I've crossed the Grand Canyon a half dozen times, deep backcountry of Banff & Jasper.
All as part of bike tours - six time to Alaska & the Yukon, all by bike.
And I've never had a single twinge in my knees or my feet in 33 years.
So I'm willing to take the trade-off in efficiency.

(Then again, it could just be peasant genes.)

Offline staehpj1

Re: Pedals and Shoes for the TransAmerica
« Reply #19 on: March 02, 2021, 06:51:51 am »
I usually do lots of backcountry hiking on my tours so I want the hiking shoes.
That is an important point.  How much and what kind of hiking you will do is a big factor.

For me there may be different answers on different tours.  On some of tours I may hike very little to the extent that bike shoes with spd cleats may be okay.  On others I may hike a lot more.  Sometimes the hiking may be all in one place like a week in Yosemite where I might pick up a pair of trail runners and send them home after.  Other times I may carry them the whole way.  I have always found the trail runners sufficient for any hiking I have done on tours so far.  In any case I always ride in cleated bike shoes.

Offline Pat Lamb

Re: Pedals and Shoes for the TransAmerica
« Reply #20 on: March 02, 2021, 09:08:47 am »
Any ideas on where to source the Frogs? Any dealer with an unwanted stash? Some laments noted among the mountain bike fora, so not surprising, surplus looks taken and beat up used products are appearing on-line at greater than original retail.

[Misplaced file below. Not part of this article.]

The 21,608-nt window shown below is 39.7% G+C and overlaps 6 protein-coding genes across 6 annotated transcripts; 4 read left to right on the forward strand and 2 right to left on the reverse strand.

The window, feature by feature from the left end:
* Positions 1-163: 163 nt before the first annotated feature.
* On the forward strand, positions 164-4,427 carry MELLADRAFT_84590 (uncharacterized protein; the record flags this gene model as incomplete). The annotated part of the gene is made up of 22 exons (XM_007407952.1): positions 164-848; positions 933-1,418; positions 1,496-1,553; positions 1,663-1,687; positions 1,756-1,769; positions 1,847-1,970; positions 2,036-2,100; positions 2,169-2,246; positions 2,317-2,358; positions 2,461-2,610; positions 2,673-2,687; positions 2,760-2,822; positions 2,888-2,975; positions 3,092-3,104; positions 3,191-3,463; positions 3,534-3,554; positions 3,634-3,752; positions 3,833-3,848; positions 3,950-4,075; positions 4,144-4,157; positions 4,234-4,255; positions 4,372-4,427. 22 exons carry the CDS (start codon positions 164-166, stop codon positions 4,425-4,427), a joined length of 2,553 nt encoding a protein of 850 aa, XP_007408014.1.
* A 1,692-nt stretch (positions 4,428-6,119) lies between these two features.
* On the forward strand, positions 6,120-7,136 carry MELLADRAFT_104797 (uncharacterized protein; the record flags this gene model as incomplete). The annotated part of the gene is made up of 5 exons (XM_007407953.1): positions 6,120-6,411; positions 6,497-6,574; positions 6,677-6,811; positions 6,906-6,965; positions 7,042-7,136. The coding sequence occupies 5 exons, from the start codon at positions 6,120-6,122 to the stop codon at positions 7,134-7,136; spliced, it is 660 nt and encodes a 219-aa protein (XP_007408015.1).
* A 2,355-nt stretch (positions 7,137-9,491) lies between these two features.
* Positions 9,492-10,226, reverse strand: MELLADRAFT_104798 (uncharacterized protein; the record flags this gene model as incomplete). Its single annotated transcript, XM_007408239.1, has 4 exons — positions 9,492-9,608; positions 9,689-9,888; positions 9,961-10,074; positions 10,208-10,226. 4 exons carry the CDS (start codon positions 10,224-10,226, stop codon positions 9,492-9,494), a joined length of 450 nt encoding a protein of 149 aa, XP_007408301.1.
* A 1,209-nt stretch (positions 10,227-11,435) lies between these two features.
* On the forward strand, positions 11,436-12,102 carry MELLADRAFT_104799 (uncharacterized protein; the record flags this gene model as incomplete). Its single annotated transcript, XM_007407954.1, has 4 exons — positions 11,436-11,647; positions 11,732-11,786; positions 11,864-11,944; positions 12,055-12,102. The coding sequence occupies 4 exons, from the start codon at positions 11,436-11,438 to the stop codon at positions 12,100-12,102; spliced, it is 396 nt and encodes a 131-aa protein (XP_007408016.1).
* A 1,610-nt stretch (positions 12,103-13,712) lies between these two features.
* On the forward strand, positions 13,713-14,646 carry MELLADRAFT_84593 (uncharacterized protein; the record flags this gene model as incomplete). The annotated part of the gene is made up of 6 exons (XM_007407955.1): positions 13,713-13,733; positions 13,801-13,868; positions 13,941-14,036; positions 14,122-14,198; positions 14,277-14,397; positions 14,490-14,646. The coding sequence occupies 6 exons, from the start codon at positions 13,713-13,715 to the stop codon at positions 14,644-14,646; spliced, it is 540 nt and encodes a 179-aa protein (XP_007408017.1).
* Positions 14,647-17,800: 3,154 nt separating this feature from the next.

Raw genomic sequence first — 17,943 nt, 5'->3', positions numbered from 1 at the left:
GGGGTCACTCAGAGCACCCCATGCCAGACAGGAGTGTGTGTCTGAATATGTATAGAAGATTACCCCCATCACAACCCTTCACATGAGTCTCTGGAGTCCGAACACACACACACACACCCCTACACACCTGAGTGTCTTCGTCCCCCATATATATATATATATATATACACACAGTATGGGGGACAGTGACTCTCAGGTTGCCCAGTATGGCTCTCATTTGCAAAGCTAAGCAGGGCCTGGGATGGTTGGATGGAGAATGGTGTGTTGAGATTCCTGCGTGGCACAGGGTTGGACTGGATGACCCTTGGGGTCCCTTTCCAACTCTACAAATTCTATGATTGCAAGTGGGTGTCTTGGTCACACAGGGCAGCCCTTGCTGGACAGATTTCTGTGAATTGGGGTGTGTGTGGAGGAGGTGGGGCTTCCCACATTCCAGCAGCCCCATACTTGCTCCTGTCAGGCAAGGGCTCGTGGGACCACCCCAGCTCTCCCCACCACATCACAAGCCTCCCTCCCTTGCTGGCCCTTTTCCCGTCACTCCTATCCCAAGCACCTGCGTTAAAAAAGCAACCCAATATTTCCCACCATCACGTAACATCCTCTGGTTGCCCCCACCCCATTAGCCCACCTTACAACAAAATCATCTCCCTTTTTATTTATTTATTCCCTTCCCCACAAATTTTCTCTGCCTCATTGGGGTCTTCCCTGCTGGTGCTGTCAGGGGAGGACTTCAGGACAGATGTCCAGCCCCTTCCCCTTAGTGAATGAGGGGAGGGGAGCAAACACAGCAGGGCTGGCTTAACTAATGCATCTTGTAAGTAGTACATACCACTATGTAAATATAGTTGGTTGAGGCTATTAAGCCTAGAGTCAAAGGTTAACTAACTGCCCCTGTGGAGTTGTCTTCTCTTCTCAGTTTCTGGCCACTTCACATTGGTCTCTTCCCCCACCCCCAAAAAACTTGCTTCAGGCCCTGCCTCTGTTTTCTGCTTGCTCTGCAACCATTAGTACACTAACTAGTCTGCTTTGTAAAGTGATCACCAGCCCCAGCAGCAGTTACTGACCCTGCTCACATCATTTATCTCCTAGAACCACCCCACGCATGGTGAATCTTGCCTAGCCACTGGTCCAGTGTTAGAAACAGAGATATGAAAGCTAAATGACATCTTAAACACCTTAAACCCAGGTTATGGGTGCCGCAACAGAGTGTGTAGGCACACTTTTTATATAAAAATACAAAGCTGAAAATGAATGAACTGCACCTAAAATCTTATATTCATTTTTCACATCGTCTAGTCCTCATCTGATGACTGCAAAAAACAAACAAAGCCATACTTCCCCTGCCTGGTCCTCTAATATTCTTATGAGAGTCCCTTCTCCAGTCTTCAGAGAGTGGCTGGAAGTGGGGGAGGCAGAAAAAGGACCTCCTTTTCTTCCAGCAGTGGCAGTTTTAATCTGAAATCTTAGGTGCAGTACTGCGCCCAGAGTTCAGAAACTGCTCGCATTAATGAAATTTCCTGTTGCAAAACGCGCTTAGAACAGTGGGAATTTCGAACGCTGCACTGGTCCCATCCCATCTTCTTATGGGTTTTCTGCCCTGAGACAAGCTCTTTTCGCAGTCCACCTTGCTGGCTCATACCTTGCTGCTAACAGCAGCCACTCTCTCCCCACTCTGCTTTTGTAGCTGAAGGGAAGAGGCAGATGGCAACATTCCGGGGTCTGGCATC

FWIW,  I found out late last year I'd gone too long without rebuilding a pair of Frogs, and severely scored the spindle.  (I say scored, more like ground that sucker down around the inside bearing.)  I was able to find a 'bay dealer with a set of spindles, only half the price of a new set of Frogs when they were available.  I took inventory, and I think I've got enough cleats to go through the end of '22 before I have to do something.  I'm hoping Wahoo will come to their senses and restart the Frog production line and spares. 

I've got Crank Bros. Eggbeaters on my travel bike, but I doubt I'll switch the rest of the fleet over because I'm not impressed with the plastic spindle cap that can't be unscrewed.  Anyone have experience with the Time Atac?  I really want to keep the free float I've got with the Frogs (and Eggbeaters).

Offline HikeBikeCook

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Re: Pedals and Shoes for the TransAmerica
« Reply #21 on: March 02, 2021, 10:12:17 am »
I have toured with Time Attac on the C&O and the GAP. I had them on my Scott Scale. I used them for years on my mountain bikes, Thinking about running them on my Disc Trucker for touring but don't love the plastic on them. I may go back to double sided SPD's since the is what my wife rides with and what we have them on our Peloton. We have the original single-sided Ultegra SPD's on our fast bikes. I also have a pair of SPD-SL's from when I had a foot problem, but I am not a big fan of them or the huge cleat they require.
Surly Disc Trucker, Lightspeed Classic, Scott Scale, Klein Mantra Comp. First touring bike Peugeot U08 - 1966

Offline froze

Re: Pedals and Shoes for the TransAmerica
« Reply #22 on: March 02, 2021, 07:49:01 pm »

I personally use Speedplay Frogs (lots of float) with Sidi mountain bike shoes. 

Tailwinds, John